Paris-based JOVM mainstays La Femme have spent quite a bit time touring across Latin American and Spain. Those experienced helped inspired the band’s first song entirely in Spanish, “Le Jardin,” which appeared on their third album, last year’s Paradigmes.
“Le Jardin” led the band down the path to write Teatro Lucido. Deriving its name from a mythic theater, where the band has played many times while touring in Mexico, the album, which is slated for a Friday release will be their first album with lyrics written and sung entirely in Spanish. Teatro Lucido will also be the first of a planned thematic series of albums that the band has dubbed Collection Odyssèe.
Teatro Lucido is informed by their adventures in Seville, Granada, Madrid, Mexico City, Cuautepec, Padul — all of which hold important places in their hearts, because they had a ton of laughs, joys, tears and disappointments in each. The album also reportedly draws from a number of different inspirations including Spain’s Semana Santa — or holy week; pasodoble, reggaeton, Brazilian and Andalusian rhythms, classical guitars and 80s Movida among others. Much like their previous releases, the members of French JOVM mainstays wrote, composed and produced the album entirely by themselves, while inviting numerous female vocalists to participate in the process.
In the lead-up to the album’s release on Friday, I’ve managed to write about two of the album’s singles:
“Sacatela,” a breezy, Tropicalia-like take on psych pop centered around an infectious, call-and-response vocal-led hook paired shuffling Latin rhythms and lyrics sung entirely in Spanish.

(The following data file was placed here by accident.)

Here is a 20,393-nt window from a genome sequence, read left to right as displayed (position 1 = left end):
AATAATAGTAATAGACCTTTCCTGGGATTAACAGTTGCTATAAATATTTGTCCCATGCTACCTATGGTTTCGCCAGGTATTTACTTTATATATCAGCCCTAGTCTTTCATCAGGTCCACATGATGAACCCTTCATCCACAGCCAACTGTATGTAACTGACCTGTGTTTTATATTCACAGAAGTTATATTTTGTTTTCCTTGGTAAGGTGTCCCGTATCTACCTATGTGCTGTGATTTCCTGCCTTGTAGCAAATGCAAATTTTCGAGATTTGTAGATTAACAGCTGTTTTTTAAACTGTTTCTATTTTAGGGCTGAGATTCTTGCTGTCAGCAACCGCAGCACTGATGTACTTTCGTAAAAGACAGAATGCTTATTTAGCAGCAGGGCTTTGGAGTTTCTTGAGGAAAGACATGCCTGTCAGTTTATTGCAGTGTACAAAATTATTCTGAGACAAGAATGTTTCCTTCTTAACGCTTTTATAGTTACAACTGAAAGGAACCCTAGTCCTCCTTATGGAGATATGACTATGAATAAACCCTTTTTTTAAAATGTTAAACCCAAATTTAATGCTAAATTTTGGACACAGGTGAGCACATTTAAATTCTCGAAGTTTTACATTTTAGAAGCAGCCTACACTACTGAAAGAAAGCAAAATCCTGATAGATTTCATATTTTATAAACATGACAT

“Y Tu Te Vas,” a track centered around cinematic, flamenco-inspired guitars and a tweeter and woofer rocking reggaeton beat that might bring Rosalía, Bad Bunny, and others to mind. The song features a sultry, Shakira-like turn from Los Angeles-based singer/songwriter Tatiana Hazel. “Tatiana is an artist living in Los Angeles where I recorded the track in 2019,” La Femme’s Marlon Magnée says of their collaboration. ‘Y Tu Te Vas’ is one of the more powerful tracks voice-wise on the album. Tatiana brings the track to another dimension, she really is one of the new artists to follow on the American scene.”
Written when La Femme’s Sacha Got was living at Adios Amores’ Iman Amar’s place in Grenada Spain, Teatro Lucida’s third and latest single “No Pasa Nada” centered around ’60s and ’70s Brazilian rhythms, strummed guitar, woozy synths and ethereal vocals from Amar. But the song’s seemingly breezy and easygoing nature is superficial; the song’s lyrics focus something far more menacing and fucked up — a night out in a foreign country gone horribly wrong.
Directed by the band, the accompanying video for “No Pasa Nada” was shot in the streets of Grenada, Spain — and features the band partying and having a wild night on the town that includes the familiar drunken, late night, zombie lurch thought town and the collapse into a queasy heap of limbs. The video was innspired by a night on the town the band had back in 2018, which ended with the members of the band blacking out. It was the kind of night that ends in the morning at 8AM when kids are going to school,” La Femme’s Sacha Got says.That kind of night where you drink to forget, and you end up forgetting what you drank… or you just don’t want to remember. And when you wake you’re like ‘No problem, nothing happened!’”